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Last updated on April 18, 2014 at 21:21 EDT

Environmental Toll From Ike Now Apparent

October 7, 2008

By The Associated Press

WASHINGTON (AP) – Hurricane Ike’s winds and massive waves destroyed oil platforms, tossed storage tanks and punctured pipelines. The environmental damage only now is becoming apparent: At least a half-million gallons of crude oil spilled into the Gulf of Mexico and the marshes, bayous and bays of Louisiana and Texas, according to an analysis of federal data by The Associated Press.

In the days before and after the deadly storm, companies and residents reported at least 448 releases of oil, gasoline and dozens of other substances into the air and water and onto the ground in Louisiana and Texas. The hardest-hit places were industrial centers near Houston and Port Arthur, Texas, as well as oil production facilities off Louisiana’s coast, according to the AP’s analysis.

“We are dealing with a multitude of different types of pollution here … everything from diesel in the water to gasoline to things like household chemicals,” said Larry Chambers, a petty officer with the U.S. Coast Guard Command Center in Pasadena, Texas.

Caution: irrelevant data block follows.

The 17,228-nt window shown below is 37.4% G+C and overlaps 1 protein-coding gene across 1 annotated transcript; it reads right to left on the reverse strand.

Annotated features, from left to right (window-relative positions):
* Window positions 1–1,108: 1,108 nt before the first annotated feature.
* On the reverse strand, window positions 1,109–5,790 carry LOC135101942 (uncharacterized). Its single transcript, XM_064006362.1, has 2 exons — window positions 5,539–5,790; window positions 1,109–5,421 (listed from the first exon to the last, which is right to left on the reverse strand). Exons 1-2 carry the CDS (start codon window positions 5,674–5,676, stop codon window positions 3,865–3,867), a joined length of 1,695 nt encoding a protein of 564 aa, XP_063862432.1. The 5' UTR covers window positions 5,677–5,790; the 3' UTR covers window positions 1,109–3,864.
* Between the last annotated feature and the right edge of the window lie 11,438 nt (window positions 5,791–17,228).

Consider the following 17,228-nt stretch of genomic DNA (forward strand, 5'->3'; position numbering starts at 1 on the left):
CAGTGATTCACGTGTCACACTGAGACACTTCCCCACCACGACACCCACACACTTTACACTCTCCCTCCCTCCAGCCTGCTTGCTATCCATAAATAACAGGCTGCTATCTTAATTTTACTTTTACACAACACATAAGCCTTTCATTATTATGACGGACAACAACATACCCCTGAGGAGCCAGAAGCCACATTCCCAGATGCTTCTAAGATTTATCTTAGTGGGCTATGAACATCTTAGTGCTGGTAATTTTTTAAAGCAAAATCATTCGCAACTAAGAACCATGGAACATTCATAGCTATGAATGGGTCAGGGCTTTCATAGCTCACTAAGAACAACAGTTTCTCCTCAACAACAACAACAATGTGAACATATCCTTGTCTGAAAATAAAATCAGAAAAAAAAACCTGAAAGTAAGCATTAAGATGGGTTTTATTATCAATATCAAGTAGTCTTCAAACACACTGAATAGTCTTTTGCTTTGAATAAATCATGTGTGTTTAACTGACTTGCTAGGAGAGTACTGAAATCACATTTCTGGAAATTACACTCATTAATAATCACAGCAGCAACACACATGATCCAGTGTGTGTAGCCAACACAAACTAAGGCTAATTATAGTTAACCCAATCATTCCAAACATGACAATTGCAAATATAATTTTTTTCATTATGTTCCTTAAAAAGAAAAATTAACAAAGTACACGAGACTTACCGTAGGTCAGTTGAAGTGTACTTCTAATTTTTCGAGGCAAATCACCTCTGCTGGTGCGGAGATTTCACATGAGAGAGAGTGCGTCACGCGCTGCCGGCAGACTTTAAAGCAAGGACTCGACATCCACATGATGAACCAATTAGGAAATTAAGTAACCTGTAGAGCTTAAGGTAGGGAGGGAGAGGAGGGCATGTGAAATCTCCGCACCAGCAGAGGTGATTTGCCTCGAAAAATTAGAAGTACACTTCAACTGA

The Coast Guard, with the Environmental Protection Agency and state agencies, has responded to more than 3,000 pollution reports associated with the storm and its surge along the upper Texas coast. Most callers complain about abandoned propane tanks, paint cans and other hazardous materials containers turning up in marshes, backyards and other places.

No major oil spills or hazardous materials releases have been identified, but nearly 1,500 sites still need to be cleaned up.

Ike’s fury might have helped prevent worse environmental damage. Its rough water, heavy rains and wind helped disperse pollution.

Air quality tests by Texas environmental regulators found no problems even in communities near industrial complexes, where power outages and high winds in some cases knocked out emergency devices that safely burn off chemicals. But the storm also zapped many of the state’s permanent air pollution monitors in the region.

(c) 2008 Telegraph – Herald (Dubuque). Provided by ProQuest LLC. All rights Reserved.